Cramer on Radio

Many of my broadcast brethren, including one I highly respect, Harve Alan, have posted the video of Jim Cramer commenting on the business of radio this week on Wall Street Confidential on TheStreet.com. Many radio types bristle at the comments but don’t really say much more than that. And really, there may not be much more to say…but that’s not gonna stop me.

From the opening introduction by host Farnoosh Torabi, including the words “Radio…maybe a dying medium” to Cramer’s defining, comment of “Radio is over as we know it.” Clearly, this is not a PR video from the NAB. However, it is completely true.

What Cramer says in this video is exactly what is going on.  Look, I’m not a financial whiz. I could tell you I know everything there is to know about “the street” but I would be lying through my teeth. I know I have a 401k and I know every time I’ve tried my hand at trading stocks I have wisely invested in companies that are no longer with us. I hope it wasn’t my fault. (I don’t need that kind of guilt.) But, I do know the truth when I hear it.

  1. When you decide that all that matters is great cash flow, and cash flow starts to go down, then you don’t have anything.
  2. Once XM and Sirius team up then there will be a uniform satellite service and will be in every car.
  3. Cars are what radio is about. (At least for the last 30 years)
  4. People who own radio talk a big game (Nothing wrong with that, gang. It’s show biz.)

And the big enchilada…

5.  Radio is finished, as we know it!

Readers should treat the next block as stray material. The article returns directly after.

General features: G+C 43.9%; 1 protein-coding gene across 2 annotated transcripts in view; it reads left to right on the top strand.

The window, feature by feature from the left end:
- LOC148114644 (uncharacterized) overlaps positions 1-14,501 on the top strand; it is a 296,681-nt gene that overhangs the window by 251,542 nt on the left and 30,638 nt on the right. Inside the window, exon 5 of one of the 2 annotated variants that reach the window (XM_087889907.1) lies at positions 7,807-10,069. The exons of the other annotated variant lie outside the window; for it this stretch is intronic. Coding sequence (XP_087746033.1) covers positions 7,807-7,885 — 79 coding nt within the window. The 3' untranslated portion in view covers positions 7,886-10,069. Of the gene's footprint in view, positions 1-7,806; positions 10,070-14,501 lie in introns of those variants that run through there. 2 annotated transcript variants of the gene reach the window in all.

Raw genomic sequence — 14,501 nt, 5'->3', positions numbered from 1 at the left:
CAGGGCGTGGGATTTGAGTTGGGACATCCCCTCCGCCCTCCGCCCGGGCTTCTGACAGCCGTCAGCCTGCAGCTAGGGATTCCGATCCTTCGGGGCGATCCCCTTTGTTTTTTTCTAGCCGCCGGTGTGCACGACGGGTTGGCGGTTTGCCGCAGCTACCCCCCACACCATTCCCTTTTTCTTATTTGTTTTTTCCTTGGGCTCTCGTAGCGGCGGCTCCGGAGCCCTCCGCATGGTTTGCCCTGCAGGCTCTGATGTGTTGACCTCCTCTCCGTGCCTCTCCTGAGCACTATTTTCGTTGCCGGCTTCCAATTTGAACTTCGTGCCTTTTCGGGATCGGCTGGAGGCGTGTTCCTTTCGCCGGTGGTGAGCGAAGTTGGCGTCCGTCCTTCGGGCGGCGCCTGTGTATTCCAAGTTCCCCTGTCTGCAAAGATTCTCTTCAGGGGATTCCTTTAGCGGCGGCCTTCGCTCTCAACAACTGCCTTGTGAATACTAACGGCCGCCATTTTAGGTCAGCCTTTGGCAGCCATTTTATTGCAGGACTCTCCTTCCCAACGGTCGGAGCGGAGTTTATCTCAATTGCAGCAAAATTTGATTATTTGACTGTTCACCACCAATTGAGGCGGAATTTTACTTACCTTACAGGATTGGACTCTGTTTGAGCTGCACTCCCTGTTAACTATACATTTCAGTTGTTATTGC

Yep it is…JUST LIKE IT ALWAYS IS! Radio…as we know,is always finished; just like any medium that reflects its audience. That’s just fine. Radio must continue to reinvent itself. That’s what makes radio great!

The trouble is, going back to the cash flow truth; there is no money to re-invent. If you only have people and marketing to cut back, then you have no one to re-invent and no way to tell anyone about it.  (So I guess from a logical standpoint, if you don’t have anything new to say then save the money on saying it.)

So the truth is, let radio…as we know it, be finished but look ahead to what it is now and where it will be next. It might be more difficult than it has ever been, but radio must look at ways to exist and differentiate itself in a world crowded with even more listener choice.

Many of those choices wouldn’t be around if it weren’t for radio. Perhaps radio can learn from the choices it helped to create.

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